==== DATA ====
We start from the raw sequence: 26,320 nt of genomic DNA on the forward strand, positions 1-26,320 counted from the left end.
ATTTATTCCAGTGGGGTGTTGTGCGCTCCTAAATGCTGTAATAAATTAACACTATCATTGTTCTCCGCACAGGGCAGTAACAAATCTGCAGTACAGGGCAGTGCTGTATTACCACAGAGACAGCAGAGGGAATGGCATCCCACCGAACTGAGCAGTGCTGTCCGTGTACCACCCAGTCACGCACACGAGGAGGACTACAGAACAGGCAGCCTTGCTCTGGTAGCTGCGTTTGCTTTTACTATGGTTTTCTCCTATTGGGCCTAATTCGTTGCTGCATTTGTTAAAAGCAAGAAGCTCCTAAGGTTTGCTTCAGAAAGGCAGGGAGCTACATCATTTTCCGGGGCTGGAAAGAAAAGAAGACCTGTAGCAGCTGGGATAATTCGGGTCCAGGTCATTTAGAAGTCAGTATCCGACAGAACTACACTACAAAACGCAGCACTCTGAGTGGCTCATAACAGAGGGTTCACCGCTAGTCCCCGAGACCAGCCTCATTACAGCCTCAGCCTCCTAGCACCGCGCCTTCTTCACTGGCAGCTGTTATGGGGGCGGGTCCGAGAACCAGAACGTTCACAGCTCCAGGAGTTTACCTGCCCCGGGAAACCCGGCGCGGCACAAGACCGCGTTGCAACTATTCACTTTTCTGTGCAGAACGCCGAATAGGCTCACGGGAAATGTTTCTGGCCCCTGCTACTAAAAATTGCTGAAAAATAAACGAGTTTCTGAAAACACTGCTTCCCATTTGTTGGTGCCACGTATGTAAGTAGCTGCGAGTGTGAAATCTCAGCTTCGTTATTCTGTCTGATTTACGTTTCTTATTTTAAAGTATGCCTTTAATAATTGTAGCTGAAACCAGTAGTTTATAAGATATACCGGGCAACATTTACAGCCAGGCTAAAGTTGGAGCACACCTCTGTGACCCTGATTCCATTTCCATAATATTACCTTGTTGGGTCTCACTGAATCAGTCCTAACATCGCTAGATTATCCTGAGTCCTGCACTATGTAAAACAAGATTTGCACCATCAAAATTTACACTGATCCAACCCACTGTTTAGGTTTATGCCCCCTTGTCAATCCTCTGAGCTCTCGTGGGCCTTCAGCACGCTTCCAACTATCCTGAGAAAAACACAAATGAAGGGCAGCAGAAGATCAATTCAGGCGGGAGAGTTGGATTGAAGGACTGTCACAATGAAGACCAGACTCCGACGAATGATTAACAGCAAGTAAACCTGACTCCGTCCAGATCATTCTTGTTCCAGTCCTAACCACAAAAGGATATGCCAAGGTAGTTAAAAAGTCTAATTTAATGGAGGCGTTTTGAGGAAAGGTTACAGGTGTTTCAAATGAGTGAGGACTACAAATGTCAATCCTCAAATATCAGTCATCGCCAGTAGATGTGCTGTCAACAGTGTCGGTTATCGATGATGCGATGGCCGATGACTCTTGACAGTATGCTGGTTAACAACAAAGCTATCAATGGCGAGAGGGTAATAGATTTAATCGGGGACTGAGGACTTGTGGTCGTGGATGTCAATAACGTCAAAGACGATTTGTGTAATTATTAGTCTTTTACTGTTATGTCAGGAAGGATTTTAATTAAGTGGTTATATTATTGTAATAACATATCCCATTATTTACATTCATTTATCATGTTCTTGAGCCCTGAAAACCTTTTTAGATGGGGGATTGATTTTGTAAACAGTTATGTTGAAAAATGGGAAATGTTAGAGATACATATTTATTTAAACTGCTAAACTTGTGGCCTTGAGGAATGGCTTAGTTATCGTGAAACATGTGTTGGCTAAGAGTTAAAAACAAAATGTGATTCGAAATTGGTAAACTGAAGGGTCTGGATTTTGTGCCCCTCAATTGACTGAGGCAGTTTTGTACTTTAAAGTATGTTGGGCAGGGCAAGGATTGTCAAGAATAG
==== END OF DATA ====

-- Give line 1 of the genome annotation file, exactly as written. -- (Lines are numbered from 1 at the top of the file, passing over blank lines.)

We start from the raw sequence: 26,320 nt of genomic DNA on the forward strand, positions 1-26,320 counted from the left end.